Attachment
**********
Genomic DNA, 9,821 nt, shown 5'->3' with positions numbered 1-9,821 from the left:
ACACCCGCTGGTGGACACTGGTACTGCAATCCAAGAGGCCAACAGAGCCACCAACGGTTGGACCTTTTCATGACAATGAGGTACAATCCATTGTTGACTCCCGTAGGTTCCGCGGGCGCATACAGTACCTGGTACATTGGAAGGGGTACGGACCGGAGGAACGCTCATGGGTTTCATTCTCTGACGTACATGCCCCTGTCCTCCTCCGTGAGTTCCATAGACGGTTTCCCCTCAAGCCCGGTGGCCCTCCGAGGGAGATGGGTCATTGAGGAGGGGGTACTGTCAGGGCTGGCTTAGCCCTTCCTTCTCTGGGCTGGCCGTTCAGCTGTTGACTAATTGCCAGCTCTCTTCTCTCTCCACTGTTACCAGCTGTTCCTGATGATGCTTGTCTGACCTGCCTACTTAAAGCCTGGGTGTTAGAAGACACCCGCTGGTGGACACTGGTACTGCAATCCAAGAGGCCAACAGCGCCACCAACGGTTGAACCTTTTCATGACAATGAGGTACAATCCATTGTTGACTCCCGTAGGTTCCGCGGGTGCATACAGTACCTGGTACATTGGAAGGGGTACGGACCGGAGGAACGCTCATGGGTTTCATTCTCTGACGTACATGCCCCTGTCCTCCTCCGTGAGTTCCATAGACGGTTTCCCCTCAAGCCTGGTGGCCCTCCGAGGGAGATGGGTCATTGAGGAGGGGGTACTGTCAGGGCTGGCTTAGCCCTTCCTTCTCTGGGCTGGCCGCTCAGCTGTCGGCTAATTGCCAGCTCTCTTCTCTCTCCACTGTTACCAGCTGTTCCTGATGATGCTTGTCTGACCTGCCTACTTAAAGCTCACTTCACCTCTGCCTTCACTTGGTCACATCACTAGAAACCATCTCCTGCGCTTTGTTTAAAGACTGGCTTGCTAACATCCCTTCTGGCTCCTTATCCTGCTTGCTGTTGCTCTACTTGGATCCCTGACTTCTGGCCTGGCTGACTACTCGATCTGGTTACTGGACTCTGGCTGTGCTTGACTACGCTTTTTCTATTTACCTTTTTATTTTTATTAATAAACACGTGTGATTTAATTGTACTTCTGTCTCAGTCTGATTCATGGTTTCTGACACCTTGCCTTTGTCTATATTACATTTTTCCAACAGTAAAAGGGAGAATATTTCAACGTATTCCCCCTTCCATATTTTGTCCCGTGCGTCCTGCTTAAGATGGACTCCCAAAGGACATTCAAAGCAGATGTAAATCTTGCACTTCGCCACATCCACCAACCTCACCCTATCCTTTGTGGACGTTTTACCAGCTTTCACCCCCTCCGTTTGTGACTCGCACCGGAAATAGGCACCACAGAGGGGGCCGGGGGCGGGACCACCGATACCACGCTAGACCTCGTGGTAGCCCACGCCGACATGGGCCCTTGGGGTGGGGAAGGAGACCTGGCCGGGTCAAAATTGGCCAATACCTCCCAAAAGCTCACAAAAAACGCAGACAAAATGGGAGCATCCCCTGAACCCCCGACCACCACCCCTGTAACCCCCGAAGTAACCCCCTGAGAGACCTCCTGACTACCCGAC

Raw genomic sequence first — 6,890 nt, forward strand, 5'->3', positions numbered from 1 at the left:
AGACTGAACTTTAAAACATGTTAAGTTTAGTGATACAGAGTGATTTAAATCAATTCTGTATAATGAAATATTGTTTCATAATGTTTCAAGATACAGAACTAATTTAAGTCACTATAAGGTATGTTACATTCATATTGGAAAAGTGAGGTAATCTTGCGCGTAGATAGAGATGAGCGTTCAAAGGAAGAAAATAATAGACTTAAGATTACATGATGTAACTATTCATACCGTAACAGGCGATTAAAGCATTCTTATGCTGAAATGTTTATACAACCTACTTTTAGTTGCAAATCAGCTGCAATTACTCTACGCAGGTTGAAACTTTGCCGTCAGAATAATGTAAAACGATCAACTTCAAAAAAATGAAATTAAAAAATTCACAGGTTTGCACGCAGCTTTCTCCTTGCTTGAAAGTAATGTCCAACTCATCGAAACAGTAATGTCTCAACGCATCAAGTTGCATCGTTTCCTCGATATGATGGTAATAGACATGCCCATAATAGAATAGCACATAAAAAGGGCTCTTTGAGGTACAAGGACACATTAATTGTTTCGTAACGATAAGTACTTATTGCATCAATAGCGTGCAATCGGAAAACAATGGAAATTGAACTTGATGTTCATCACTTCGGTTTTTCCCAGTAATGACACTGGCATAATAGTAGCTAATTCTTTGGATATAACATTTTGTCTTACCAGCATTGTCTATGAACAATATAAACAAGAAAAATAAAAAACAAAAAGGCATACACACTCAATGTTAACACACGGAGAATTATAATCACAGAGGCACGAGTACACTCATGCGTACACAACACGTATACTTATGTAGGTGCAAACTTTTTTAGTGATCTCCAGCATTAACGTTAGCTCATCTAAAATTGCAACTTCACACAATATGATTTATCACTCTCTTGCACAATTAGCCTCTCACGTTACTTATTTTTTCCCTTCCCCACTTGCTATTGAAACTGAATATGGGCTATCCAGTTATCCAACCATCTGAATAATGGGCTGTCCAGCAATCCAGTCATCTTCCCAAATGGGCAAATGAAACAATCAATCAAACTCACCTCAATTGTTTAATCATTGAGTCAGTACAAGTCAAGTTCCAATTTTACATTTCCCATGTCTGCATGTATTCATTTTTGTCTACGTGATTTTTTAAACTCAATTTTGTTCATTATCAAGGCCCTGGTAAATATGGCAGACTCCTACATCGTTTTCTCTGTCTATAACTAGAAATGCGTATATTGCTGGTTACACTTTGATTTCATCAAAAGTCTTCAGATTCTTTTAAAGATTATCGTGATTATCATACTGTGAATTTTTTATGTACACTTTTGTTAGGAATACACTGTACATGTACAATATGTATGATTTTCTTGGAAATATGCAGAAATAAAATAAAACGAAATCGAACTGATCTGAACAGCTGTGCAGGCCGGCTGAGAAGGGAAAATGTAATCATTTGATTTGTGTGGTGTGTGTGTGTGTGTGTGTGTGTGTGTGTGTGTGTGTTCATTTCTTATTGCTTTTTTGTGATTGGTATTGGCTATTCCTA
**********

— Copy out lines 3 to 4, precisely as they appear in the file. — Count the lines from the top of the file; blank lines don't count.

Raw genomic sequence first — 6,890 nt, forward strand, 5'->3', positions numbered from 1 at the left:
AGACTGAACTTTAAAACATGTTAAGTTTAGTGATACAGAGTGATTTAAATCAATTCTGTATAATGAAATATTGTTTCATAATGTTTCAAGATACAGAACTAATTTAAGTCACTATAAGGTATGTTACATTCATATTGGAAAAGTGAGGTAATCTTGCGCGTAGATAGAGATGAGCGTTCAAAGGAAGAAAATAATAGACTTAAGATTACATGATGTAACTATTCATACCGTAACAGGCGATTAAAGCATTCTTATGCTGAAATGTTTATACAACCTACTTTTAGTTGCAAATCAGCTGCAATTACTCTACGCAGGTTGAAACTTTGCCGTCAGAATAATGTAAAACGATCAACTTCAAAAAAATGAAATTAAAAAATTCACAGGTTTGCACGCAGCTTTCTCCTTGCTTGAAAGTAATGTCCAACTCATCGAAACAGTAATGTCTCAACGCATCAAGTTGCATCGTTTCCTCGATATGATGGTAATAGACATGCCCATAATAGAATAGCACATAAAAAGGGCTCTTTGAGGTACAAGGACACATTAATTGTTTCGTAACGATAAGTACTTATTGCATCAATAGCGTGCAATCGGAAAACAATGGAAATTGAACTTGATGTTCATCACTTCGGTTTTTCCCAGTAATGACACTGGCATAATAGTAGCTAATTCTTTGGATATAACATTTTGTCTTACCAGCATTGTCTATGAACAATATAAACAAGAAAAATAAAAAACAAAAAGGCATACACACTCAATGTTAACACACGGAGAATTATAATCACAGAGGCACGAGTACACTCATGCGTACACAACACGTATACTTATGTAGGTGCAAACTTTTTTAGTGATCTCCAGCATTAACGTTAGCTCATCTAAAATTGCAACTTCACACAATATGATTTATCACTCTCTTGCACAATTAGCCTCTCACGTTACTTATTTTTTCCCTTCCCCACTTGCTATTGAAACTGAATATGGGCTATCCAGTTATCCAACCATCTGAATAATGGGCTGTCCAGCAATCCAGTCATCTTCCCAAATGGGCAAATGAAACAATCAATCAAACTCACCTCAATTGTTTAATCATTGAGTCAGTACAAGTCAAGTTCCAATTTTACATTTCCCATGTCTGCATGTATTCATTTTTGTCTACGTGATTTTTTAAACTCAATTTTGTTCATTATCAAGGCCCTGGTAAATATGGCAGACTCCTACATCGTTTTCTCTGTCTATAACTAGAAATGCGTATATTGCTGGTTACACTTTGATTTCATCAAAAGTCTTCAGATTCTTTTAAAGATTATCGTGATTATCATACTGTGAATTTTTTATGTACACTTTTGTTAGGAATACACTGTACATGTACAATATGTATGATTTTCTTGGAAATATGCAGAAATAAAATAAAACGAAATCGAACTGATCTGAACAGCTGTGCAGGCCGGCTGAGAAGGGAAAATGTAATCATTTGATTTGTGTGGTGTGTGTGTGTGTGTGTGTGTGTGTGTGTGTGTGTGTTCATTTCTTATTGCTTTTTTGTGATTGGTATTGGCTATTCCTA